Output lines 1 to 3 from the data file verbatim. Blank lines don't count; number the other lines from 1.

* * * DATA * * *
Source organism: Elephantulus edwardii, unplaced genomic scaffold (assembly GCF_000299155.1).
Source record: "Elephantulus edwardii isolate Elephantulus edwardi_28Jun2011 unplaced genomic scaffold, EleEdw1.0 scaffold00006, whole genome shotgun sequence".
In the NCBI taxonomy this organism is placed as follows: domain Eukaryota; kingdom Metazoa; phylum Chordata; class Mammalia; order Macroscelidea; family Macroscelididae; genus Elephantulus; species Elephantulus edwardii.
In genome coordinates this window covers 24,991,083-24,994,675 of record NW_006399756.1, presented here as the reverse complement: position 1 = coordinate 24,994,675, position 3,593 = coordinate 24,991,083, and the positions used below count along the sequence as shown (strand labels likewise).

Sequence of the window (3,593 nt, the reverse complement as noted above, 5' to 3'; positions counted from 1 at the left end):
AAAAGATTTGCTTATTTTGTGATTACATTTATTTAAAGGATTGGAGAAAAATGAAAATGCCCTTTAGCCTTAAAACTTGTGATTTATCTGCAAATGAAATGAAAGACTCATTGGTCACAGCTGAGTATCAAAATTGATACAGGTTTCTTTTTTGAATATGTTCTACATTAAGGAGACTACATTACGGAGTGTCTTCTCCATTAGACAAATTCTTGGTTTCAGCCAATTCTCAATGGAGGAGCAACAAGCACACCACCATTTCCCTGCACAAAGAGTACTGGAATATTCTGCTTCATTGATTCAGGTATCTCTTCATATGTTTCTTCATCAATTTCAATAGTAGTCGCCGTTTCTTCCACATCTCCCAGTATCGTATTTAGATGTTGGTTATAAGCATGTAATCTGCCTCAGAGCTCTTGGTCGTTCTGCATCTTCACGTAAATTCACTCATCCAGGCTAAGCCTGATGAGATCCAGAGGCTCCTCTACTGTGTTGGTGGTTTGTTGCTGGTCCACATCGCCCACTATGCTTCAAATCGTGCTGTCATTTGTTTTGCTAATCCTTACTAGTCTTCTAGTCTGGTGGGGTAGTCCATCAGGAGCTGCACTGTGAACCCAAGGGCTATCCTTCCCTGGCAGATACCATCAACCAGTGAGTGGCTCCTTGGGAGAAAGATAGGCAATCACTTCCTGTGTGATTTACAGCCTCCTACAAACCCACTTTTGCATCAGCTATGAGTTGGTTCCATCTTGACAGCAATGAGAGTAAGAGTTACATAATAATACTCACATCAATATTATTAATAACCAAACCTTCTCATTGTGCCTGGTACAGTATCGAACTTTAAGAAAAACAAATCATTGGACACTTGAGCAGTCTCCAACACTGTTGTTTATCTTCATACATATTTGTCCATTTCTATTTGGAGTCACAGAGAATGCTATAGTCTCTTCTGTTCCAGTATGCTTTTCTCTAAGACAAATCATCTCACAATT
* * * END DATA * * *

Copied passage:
Source organism: Elephantulus edwardii, unplaced genomic scaffold (assembly GCF_000299155.1).
Source record: "Elephantulus edwardii isolate Elephantulus edwardi_28Jun2011 unplaced genomic scaffold, EleEdw1.0 scaffold00006, whole genome shotgun sequence".
In the NCBI taxonomy this organism is placed as follows: domain Eukaryota; kingdom Metazoa; phylum Chordata; class Mammalia; order Macroscelidea; family Macroscelididae; genus Elephantulus; species Elephantulus edwardii.